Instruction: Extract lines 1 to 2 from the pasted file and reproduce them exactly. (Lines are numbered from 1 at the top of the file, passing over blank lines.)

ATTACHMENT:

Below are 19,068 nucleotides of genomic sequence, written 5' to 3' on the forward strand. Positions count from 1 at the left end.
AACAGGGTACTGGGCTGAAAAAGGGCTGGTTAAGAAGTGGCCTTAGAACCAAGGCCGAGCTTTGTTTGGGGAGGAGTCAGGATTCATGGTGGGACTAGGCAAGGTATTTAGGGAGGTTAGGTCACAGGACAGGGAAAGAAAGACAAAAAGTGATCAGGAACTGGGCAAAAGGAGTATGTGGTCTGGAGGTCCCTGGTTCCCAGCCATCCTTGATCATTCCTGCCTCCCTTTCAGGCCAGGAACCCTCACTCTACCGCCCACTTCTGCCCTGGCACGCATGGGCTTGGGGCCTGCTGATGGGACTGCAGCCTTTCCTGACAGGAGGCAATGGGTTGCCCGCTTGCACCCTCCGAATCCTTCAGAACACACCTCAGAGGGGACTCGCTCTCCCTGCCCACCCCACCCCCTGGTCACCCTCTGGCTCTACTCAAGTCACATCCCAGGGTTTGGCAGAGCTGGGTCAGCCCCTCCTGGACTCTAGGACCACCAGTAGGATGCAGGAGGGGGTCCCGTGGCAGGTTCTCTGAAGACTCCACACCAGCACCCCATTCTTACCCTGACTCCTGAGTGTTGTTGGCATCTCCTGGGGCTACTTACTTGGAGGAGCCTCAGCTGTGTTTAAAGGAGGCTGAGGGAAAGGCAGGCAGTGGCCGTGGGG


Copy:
Below are 19,068 nucleotides of genomic sequence, written 5' to 3' on the forward strand. Positions count from 1 at the left end.
AACAGGGTACTGGGCTGAAAAAGGGCTGGTTAAGAAGTGGCCTTAGAACCAAGGCCGAGCTTTGTTTGGGGAGGAGTCAGGATTCATGGTGGGACTAGGCAAGGTATTTAGGGAGGTTAGGTCACAGGACAGGGAAAGAAAGACAAAAAGTGATCAGGAACTGGGCAAAAGGAGTATGTGGTCTGGAGGTCCCTGGTTCCCAGCCATCCTTGATCATTCCTGCCTCCCTTTCAGGCCAGGAACCCTCACTCTACCGCCCACTTCTGCCCTGGCACGCATGGGCTTGGGGCCTGCTGATGGGACTGCAGCCTTTCCTGACAGGAGGCAATGGGTTGCCCGCTTGCACCCTCCGAATCCTTCAGAACACACCTCAGAGGGGACTCGCTCTCCCTGCCCACCCCACCCCCTGGTCACCCTCTGGCTCTACTCAAGTCACATCCCAGGGTTTGGCAGAGCTGGGTCAGCCCCTCCTGGACTCTAGGACCACCAGTAGGATGCAGGAGGGGGTCCCGTGGCAGGTTCTCTGAAGACTCCACACCAGCACCCCATTCTTACCCTGACTCCTGAGTGTTGTTGGCATCTCCTGGGGCTACTTACTTGGAGGAGCCTCAGCTGTGTTTAAAGGAGGCTGAGGGAAAGGCAGGCAGTGGCCGTGGGG